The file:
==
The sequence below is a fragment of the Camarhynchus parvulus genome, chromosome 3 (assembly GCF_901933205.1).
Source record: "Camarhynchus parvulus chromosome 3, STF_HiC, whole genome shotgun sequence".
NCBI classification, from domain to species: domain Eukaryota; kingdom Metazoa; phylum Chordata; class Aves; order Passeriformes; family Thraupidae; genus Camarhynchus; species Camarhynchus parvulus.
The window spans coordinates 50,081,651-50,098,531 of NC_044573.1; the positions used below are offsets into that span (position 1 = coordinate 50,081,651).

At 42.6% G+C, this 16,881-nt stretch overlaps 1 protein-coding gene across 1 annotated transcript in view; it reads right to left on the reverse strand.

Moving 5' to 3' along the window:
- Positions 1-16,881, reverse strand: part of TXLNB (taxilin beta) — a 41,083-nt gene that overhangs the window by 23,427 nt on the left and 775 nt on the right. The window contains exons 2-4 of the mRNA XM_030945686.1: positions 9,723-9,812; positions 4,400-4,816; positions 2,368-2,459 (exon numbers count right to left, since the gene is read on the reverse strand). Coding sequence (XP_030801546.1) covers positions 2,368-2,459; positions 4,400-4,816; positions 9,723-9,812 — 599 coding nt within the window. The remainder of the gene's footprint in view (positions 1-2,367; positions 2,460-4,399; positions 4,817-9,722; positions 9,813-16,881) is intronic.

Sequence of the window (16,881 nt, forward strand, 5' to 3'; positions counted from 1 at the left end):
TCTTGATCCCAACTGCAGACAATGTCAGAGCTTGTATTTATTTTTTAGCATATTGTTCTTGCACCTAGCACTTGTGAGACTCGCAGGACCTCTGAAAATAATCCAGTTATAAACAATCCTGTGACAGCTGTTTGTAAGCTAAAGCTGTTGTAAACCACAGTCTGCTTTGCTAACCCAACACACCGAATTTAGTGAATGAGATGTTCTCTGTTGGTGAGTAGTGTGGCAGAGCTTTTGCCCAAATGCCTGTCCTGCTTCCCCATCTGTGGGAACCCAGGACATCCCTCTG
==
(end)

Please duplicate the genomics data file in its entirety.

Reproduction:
The sequence below is a fragment of the Camarhynchus parvulus genome, chromosome 3 (assembly GCF_901933205.1).
Source record: "Camarhynchus parvulus chromosome 3, STF_HiC, whole genome shotgun sequence".
NCBI classification, from domain to species: domain Eukaryota; kingdom Metazoa; phylum Chordata; class Aves; order Passeriformes; family Thraupidae; genus Camarhynchus; species Camarhynchus parvulus.
The window spans coordinates 50,081,651-50,098,531 of NC_044573.1; the positions used below are offsets into that span (position 1 = coordinate 50,081,651).

At 42.6% G+C, this 16,881-nt stretch overlaps 1 protein-coding gene across 1 annotated transcript in view; it reads right to left on the reverse strand.

Moving 5' to 3' along the window:
- Positions 1-16,881, reverse strand: part of TXLNB (taxilin beta) — a 41,083-nt gene that overhangs the window by 23,427 nt on the left and 775 nt on the right. The window contains exons 2-4 of the mRNA XM_030945686.1: positions 9,723-9,812; positions 4,400-4,816; positions 2,368-2,459 (exon numbers count right to left, since the gene is read on the reverse strand). Coding sequence (XP_030801546.1) covers positions 2,368-2,459; positions 4,400-4,816; positions 9,723-9,812 — 599 coding nt within the window. The remainder of the gene's footprint in view (positions 1-2,367; positions 2,460-4,399; positions 4,817-9,722; positions 9,813-16,881) is intronic.

Sequence of the window (16,881 nt, forward strand, 5' to 3'; positions counted from 1 at the left end):
TCTTGATCCCAACTGCAGACAATGTCAGAGCTTGTATTTATTTTTTAGCATATTGTTCTTGCACCTAGCACTTGTGAGACTCGCAGGACCTCTGAAAATAATCCAGTTATAAACAATCCTGTGACAGCTGTTTGTAAGCTAAAGCTGTTGTAAACCACAGTCTGCTTTGCTAACCCAACACACCGAATTTAGTGAATGAGATGTTCTCTGTTGGTGAGTAGTGTGGCAGAGCTTTTGCCCAAATGCCTGTCCTGCTTCCCCATCTGTGGGAACCCAGGACATCCCTCTG